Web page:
Raw milk devotees unfazed by campylobacter
An outbreak of campylobacter in a batch of raw milk is not keeping fans of the controversial product away from the farm gate.
The Timaru franchise of Village Milk was shut down after tests found the disease-carrying bacteria was present in a batch of raw milk sold on March 7 and 8.
Franchise owners Stu and Andrea Weir, who began selling raw milk from their farm only last month, admitted they let their customers down by failing to treat the milk properly.
Other suppliers around the South Island insist raw milk is safe to consume as long as it is handled correctly - just like any other food product.
Jody Cudmore, who runs Greymouth's Village Milk franchise with her husband Colin, said she was disappointed to hear of the Timaru incident.
"It's taken a long time for people to get their head around the idea [of raw milk] and for something like this to happen so fresh into the industry is a shame, she said.
"Colin and I know that we've followed the correct procedures with our milk and we feel quite confident that we're doing the right thing."
The Cudmores had been selling raw milk from their West Coast farm for about six months and it now made up the bulk of their income.
"We've prided ourselves on having quality milk. We know we've done everything in our power to make it safe."
Suzanne Pickford had not sold raw milk from her West Melton property for about seven months, but said she was still getting requests for the product.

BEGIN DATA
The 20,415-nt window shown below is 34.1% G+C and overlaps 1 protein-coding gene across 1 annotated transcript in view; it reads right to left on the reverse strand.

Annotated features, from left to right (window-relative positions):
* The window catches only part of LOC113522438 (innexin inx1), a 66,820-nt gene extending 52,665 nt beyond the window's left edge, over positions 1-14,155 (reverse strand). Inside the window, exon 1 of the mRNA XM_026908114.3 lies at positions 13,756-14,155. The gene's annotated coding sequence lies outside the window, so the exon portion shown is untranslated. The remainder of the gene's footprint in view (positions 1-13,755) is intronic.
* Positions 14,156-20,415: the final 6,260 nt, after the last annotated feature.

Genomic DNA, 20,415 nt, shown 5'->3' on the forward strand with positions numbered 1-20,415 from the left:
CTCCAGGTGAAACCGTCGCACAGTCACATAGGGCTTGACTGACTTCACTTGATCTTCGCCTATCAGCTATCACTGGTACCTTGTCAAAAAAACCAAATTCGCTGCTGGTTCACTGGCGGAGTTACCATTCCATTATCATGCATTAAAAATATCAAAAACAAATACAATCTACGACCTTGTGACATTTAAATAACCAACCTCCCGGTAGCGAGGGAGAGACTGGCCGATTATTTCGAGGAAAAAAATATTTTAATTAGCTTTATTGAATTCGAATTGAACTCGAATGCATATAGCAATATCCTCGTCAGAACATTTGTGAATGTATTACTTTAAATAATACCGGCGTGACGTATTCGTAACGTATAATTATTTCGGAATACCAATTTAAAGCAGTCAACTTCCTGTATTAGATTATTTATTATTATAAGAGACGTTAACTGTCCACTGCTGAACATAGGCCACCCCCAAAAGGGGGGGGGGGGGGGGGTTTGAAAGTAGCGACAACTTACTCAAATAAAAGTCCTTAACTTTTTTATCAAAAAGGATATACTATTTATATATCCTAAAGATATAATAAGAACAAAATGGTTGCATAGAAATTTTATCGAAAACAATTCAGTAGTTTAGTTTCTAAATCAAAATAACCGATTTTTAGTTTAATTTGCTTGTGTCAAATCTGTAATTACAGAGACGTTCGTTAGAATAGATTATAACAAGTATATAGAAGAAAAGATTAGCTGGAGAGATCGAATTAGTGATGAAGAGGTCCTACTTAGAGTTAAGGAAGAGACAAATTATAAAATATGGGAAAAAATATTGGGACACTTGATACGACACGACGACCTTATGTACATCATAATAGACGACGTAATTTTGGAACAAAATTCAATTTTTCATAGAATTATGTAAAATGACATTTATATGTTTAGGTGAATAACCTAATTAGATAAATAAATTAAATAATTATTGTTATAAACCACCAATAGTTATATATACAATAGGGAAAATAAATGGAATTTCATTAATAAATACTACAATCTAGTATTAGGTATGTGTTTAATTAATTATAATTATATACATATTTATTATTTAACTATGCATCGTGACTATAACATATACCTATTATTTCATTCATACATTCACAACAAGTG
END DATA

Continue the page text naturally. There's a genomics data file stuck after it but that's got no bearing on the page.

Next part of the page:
"There's definitely demand. People think that they would like it."
Rachel Burgess said she and her partner, David Lister, had been selling raw milk from their Temuka farm for about three years and drank it regularly.
"I was officially lactose intolerant but I can drink raw milk with no problem. That's how we got into it."
Burgess said raw milk was a product that needed "careful attention", but felt educating people about the proper processes would help ensure there were no issues.
"We are aware it needs to be treated carefully and we have never let our guard down."
However, the Ministry of Health (MoH) and the Ministry for Primary Industries warn that consuming raw milk could be risky as it could contain disease-carrying bacteria that could lead to gastroenteritis or other illnesses.
Data from the MoH showed there had been five disease outbreaks from raw milk consumption between 2007 and 2009, and 16 outbreaks between 2010 and 2012.
Under New Zealand legislation, farmers can sell a maximum of five litres a day to one person.